Does the environment in which your training occurs contain nutrients that promote self-esteem? Adult learners like to be recognized for their knowledge and experience, and they do not like to be treated like children. Consider letting them use the tools and resources they rely on daily, such as networking, smartphones, and search engines, and encourage your facilitators to validate learners and build their confidence as they experiment with new knowledge and skills. Include progress meters in your e-learning offerings and congratulate learners when they complete each section or level.
Once we have cultivated a learning environment that addresses learners’ lower-level needs and concerns, then and only then should we supplement that environment to ensure it encourages creativity, promotes growth and development, and enables learners to achieve mastery and self-actualization.
Just as farmers add fertilizer and nutrients to their soil based on the specific crop they seek to grow, we must ensure our learning environments contain precisely what our learners need to succeed. Specifically, which performance issues do you want your training to address? What is it you want learners to do or do better as a result of your training? What learning or performance objectives or other desired outcomes do you want learners to achieve? Clearly identifying the knowledge and skills you want people to master will help you determine which characteristics you need in your learning unique environment.
Once the soil of our learning environment is ready, we can begin planting information that learners will transform into KSAs. These seeds should include thought-provoking and innovative ideas, right- and left-brain activities, and knowledge sharing that stimulates critical thinking and creativity and accommodates a variety of learning modalities.
Does your training allow enough time for your seeds (ideas, information, and skills) to germinate? Do you pause periodically so learners can reflect, share what they have learned, and ask questions so learning may take root? Do you allow enough time for skill practice?
Unlike factory workers who can crank up production and work around the clock to increase output, farmers operate within the laws of nature. Farmers may only plant so many seeds per acre, can only reap what they sow, have little control over how fast their crop grows, and can only harvest a crop after it has reached maturity.
There is a point of diminishing returns in talent development, meaning that if we plant too much content into too little training time, or neglect to plant that content deep enough, we may actually inhibit growth. Less is more, meaning that fewer learning objectives and more discussion and skill practice usually yields better results.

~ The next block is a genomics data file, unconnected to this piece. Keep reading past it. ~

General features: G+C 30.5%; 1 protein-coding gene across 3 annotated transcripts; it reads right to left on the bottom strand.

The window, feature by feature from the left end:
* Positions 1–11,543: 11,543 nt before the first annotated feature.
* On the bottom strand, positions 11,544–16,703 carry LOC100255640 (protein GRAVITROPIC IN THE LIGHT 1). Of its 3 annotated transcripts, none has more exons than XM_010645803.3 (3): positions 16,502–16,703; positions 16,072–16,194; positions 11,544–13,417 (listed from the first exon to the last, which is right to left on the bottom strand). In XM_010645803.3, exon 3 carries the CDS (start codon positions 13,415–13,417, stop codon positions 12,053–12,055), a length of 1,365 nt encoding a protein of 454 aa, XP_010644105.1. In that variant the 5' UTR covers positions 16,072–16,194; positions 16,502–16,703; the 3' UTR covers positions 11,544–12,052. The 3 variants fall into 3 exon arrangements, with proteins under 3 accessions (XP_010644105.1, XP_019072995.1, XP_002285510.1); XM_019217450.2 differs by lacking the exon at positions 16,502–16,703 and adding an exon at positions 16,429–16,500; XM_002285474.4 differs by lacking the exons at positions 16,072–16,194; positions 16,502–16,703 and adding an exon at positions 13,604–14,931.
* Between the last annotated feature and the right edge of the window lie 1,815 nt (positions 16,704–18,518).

A one-size-fits-all approach may work in manufacturing, but farming and talent development are much more situational. Factory workers repeatedly use the same ingredients and processes to produce identical results. But farmers must constantly monitor environmental conditions and the impact of those conditions on the health and growth of their crops.
Just as farmers pay close attention to the weather and adjust their strategies accordingly, trainers and facilitators must discern whether learners are thirsty for more information or have reached a point of saturation. Are there natural points at which learners can pause your online course, save their progress, and step away for a while? Do your facilitators recognize the nonverbal signs that indicate when learners want more information, have questions, or need a break? Facilitators must also constantly monitor environmental factors, such as room temperature, and periodically make necessary adjustments to ensure learners can remain focused. And like farmers, facilitators must keep an eye out for pests and other intruders that threaten or undermine conditions and jeopardize growth. Do your facilitators know how to manage difficult participants and other classroom distractions?
Accept the laws of nature
Talent development is like farming, the product of which is not produced but grown. Instructional designers, curriculum developers, facilitators, and others in our line of work must cultivate favorable learning environments, plant the right types and amounts of information, and continually monitor environmental conditions to nurture learners as they grow in knowledge, skills, and abilities. The rest is up to them.
Reference: ATD Links, Don Levonious